Typical bases for the self-adhesive material according to this invention are paper, non-woven fabrics, woven fabrics, or plastic films, all of which can be provided with an impregnation, an adhesive-repellent back coating, an anchoring layer for the self-adhesive material or an impermeable coat between the base and the self-adhesive material. This is particularly advantageous when an absorbent base material is used. Thus, the reaction mixture is prevented from penetrating through the base material. Particularly suitable for the production of labels is a paper which is coated on the adhesive-carrying side with polyethylene.

Preferred embodiments of this invention are described below in the Examples .

EXAMPLE 1

As a base for the self-adhesive material, a white sized paper was used which was about 65 μ m thick. One side was provided with an extruded polyethylene coating of about 30 μ m thickness, which had been corona-treated. The compound product of paper and polyethylene coat weighed about 96 g/m2.

The corona-treated polyethylene coat of the base was laminated with the reactive mixture of the following composition in an amount corresponding to about 45 g/m2 in the two-component method without solvent:

COMPONENT A

78.4 parts by weight of a branched polyether having terminal hydroxyl groups with a molecular weight of about 3000 ± 200 and a hydroxyl number of about 56 ± 3. The water content of the polyether was about 0.1%. (Desmophen 3400, Bayer AG).

2.0 parts by weight of an aging preventative (2,5-di-tertiary amyl hydroquinone)

0.6 parts by weight of a organometallic catalyst (tin(II)-octoate).

COMPONENT B

19.0 parts by weight of a long-chained, aliphatic diisocyanate with an average of about 36 carbon atoms, an equivalent weight of about 300 and an isocyanate content of about 14%. (Dimeryldiisocyanat 1410, Schering AG).

The coating of the base was effected continuously. The components A and B were conveyed with a two-component dosing unit, mixed continuously and homogeneously, and applied to the base.

The base laminated with the reactive mixture was subjected to heating for 3 minutes at a temperature of about 80°C. in the drying duct of a coating unit suitable for large-surface coating of base materials. Infrared spectroscopy revealed no free isocyanate groups in the self-adhesive material thus produced.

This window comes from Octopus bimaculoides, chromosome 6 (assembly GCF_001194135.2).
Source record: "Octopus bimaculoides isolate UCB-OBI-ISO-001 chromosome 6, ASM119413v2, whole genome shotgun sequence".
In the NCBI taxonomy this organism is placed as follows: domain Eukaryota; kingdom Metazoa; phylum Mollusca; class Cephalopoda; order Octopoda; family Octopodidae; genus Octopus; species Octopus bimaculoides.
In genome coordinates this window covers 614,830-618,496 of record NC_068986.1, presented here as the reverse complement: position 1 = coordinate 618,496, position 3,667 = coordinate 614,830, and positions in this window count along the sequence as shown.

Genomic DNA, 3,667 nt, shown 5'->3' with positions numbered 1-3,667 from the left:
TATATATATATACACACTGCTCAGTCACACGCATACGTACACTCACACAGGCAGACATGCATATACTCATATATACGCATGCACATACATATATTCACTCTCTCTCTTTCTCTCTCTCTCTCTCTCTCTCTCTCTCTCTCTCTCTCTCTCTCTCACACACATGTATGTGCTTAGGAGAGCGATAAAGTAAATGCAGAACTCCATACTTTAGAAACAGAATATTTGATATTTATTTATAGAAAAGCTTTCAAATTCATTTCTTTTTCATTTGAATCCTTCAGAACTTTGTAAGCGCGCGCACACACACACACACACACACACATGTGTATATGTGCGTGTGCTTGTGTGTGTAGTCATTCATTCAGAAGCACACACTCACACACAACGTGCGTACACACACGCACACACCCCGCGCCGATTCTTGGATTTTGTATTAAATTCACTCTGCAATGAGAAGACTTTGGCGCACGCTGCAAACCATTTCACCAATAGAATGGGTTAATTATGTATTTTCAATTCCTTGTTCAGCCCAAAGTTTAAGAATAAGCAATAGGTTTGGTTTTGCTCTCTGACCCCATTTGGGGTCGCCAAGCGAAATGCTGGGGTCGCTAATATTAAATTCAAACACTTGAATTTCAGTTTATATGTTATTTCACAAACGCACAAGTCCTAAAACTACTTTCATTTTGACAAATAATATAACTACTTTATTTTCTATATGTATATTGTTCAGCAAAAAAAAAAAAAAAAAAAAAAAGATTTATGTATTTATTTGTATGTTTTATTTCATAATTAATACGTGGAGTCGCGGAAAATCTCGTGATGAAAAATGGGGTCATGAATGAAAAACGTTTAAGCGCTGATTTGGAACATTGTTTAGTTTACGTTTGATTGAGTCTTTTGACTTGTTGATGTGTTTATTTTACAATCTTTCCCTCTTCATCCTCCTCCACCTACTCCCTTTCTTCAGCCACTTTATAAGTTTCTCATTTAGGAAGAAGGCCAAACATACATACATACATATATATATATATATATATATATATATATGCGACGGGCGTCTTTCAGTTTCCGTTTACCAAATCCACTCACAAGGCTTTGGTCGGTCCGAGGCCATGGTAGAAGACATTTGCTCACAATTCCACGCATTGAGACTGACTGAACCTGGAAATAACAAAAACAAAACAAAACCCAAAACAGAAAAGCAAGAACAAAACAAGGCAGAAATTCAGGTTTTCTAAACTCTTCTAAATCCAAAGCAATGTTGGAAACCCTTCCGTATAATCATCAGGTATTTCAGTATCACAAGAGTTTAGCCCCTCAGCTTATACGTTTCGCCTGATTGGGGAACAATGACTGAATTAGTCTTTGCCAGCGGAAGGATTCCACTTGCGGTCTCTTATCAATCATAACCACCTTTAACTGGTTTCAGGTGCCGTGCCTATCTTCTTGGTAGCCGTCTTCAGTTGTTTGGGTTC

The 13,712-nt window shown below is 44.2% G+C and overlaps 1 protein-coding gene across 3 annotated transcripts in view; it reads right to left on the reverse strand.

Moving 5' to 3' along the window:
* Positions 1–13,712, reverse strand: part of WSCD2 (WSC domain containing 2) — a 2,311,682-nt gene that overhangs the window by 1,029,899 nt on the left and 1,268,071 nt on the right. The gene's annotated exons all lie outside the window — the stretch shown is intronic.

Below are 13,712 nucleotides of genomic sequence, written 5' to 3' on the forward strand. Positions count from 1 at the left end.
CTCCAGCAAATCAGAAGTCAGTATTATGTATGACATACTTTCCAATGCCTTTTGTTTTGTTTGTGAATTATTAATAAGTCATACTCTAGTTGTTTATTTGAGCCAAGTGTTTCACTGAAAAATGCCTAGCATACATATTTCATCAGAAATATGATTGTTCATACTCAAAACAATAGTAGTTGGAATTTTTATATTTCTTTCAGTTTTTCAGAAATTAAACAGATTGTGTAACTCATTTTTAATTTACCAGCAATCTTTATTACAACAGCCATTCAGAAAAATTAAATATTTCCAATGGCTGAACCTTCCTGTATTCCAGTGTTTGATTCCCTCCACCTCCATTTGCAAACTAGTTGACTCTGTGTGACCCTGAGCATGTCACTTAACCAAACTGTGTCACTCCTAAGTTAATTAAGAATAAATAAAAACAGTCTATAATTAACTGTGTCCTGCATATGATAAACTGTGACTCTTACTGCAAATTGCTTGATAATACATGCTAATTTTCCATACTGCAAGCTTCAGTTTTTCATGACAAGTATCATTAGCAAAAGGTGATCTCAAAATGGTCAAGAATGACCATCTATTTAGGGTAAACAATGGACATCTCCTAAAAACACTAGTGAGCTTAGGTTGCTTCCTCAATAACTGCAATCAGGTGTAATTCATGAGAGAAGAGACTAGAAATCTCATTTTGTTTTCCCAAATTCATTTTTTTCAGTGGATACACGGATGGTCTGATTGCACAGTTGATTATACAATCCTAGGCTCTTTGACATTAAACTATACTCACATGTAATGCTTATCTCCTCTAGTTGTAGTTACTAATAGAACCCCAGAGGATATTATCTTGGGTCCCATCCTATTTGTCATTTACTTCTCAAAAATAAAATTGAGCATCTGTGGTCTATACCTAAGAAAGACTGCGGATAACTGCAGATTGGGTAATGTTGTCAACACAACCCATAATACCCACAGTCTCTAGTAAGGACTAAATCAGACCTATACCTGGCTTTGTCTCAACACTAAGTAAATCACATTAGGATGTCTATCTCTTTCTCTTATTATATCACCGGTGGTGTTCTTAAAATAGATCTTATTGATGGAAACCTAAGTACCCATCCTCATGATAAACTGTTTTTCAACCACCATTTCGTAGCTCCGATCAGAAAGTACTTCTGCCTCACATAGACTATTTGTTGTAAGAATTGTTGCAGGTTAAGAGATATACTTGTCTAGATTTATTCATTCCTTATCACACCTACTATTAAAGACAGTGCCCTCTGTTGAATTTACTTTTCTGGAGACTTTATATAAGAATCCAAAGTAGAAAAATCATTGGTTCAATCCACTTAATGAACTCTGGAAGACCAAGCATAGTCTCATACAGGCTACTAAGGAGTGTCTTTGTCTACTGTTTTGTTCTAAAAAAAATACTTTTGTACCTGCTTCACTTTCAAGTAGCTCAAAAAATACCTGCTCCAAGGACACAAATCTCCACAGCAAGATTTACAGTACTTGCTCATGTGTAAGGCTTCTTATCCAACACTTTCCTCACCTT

An excellent self-adhesive material with an adhesive power of about 40 p/cm was obtained from which labels were produced by means of a label punching machine. The labels maintained their full self-adhesive properties even after prolonged storage. They were pasted on metal and plastic objects and could be removed after a long time without any parts remaining on the respective objects.

EXAMPLE 2

According to the procedure of Example 1 a reactive mixture of the components A and B described below was applied and reacted on a compound product of paper and polyethylene coat.

COMPONENT A

81 parts by weight of a branched polyether having terminal hydroxyl groups with a mean molecular weight of about 3000 and a hydroxyl number of about 56; (Desmophen 3400, Bayer AG) 0.7 parts by weight of an aging preventative (bis-(2-tertiarybutyl-4-methyl-6-hydroxy-phenyl)-methanel;

0.5 parts by weight of an organometallic catalyst (dibutyl-tin-dilaurate).

COMPONENT B

17.8 parts by weight of a long-chained, aliphatic diisocyanate having about 36 carbon atoms. The equivalent weight of diisocyanate was about 300 and the isocyanate content was about 14%. (Dimeryldiisocyanat 1410, Schering AG).

The adhesive power of a coat of 20 to 30 g/m2 was found to be about 40 p/cm.

EXAMPLE 3

On a black-pigmented polyethylene film of 100 μ thickness, which was corona-treated on one side, the following reactive mixture was applied on the corona-treated side in the same manner as described in Example 1, and made to react in situ by heat treatment.

COMPONENT A

79.0 parts by weight of a branched polyether having terminal hydroxyl groups, a molecular weight of about 3000 ± 200 and a hydroxyl number of about 56; (Desmophen 3400, Bayer AG);

2.0 parts by weight of an aging preventative (2,5-di-tertiary amyl hydroquinone);

0.3 parts by weight of an organometallic catalyst (Fe(III)-acetylacetonate);

16.0 parts by weight of a terpene-phenol resin with a melting range of about 118° to 120°C. (SP 55g, Fa. Schenectady).

COMPONENT B

18.7 parts by weight of a long-chained, aliphatic diisocyanate with an average of about 36 carbon atoms, an equivalent weight of about 300, and an isocyanate content of about 14%. (Dimeryldiisocyanat 1410, Schering AG).